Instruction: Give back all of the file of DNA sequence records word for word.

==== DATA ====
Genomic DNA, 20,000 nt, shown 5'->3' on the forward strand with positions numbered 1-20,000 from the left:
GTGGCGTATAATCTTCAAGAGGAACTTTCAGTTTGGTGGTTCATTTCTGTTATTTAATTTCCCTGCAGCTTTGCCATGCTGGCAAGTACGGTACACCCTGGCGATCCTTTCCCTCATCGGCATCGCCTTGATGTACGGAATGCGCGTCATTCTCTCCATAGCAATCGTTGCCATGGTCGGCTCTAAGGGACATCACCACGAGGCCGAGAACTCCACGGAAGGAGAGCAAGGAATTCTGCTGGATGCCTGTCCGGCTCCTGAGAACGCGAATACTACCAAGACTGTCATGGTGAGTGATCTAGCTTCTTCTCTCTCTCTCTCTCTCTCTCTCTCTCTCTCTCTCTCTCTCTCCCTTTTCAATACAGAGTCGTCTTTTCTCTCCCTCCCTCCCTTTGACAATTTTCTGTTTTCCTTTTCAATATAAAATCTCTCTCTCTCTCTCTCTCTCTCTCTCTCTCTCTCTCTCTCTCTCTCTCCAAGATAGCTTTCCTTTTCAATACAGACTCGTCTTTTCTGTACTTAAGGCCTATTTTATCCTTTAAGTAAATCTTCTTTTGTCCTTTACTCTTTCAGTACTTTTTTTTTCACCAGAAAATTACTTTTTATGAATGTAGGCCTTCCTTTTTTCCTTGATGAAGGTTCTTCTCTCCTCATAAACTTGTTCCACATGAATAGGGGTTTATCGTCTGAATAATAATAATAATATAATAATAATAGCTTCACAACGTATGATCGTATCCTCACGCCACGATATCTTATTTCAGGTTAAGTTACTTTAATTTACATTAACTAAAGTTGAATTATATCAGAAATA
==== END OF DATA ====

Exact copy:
Genomic DNA, 20,000 nt, shown 5'->3' on the forward strand with positions numbered 1-20,000 from the left:
GTGGCGTATAATCTTCAAGAGGAACTTTCAGTTTGGTGGTTCATTTCTGTTATTTAATTTCCCTGCAGCTTTGCCATGCTGGCAAGTACGGTACACCCTGGCGATCCTTTCCCTCATCGGCATCGCCTTGATGTACGGAATGCGCGTCATTCTCTCCATAGCAATCGTTGCCATGGTCGGCTCTAAGGGACATCACCACGAGGCCGAGAACTCCACGGAAGGAGAGCAAGGAATTCTGCTGGATGCCTGTCCGGCTCCTGAGAACGCGAATACTACCAAGACTGTCATGGTGAGTGATCTAGCTTCTTCTCTCTCTCTCTCTCTCTCTCTCTCTCTCTCTCTCTCTCTCTCCCTTTTCAATACAGAGTCGTCTTTTCTCTCCCTCCCTCCCTTTGACAATTTTCTGTTTTCCTTTTCAATATAAAATCTCTCTCTCTCTCTCTCTCTCTCTCTCTCTCTCTCTCTCTCTCTCTCTCCAAGATAGCTTTCCTTTTCAATACAGACTCGTCTTTTCTGTACTTAAGGCCTATTTTATCCTTTAAGTAAATCTTCTTTTGTCCTTTACTCTTTCAGTACTTTTTTTTTCACCAGAAAATTACTTTTTATGAATGTAGGCCTTCCTTTTTTCCTTGATGAAGGTTCTTCTCTCCTCATAAACTTGTTCCACATGAATAGGGGTTTATCGTCTGAATAATAATAATAATATAATAATAATAGCTTCACAACGTATGATCGTATCCTCACGCCACGATATCTTATTTCAGGTTAAGTTACTTTAATTTACATTAACTAAAGTTGAATTATATCAGAAATA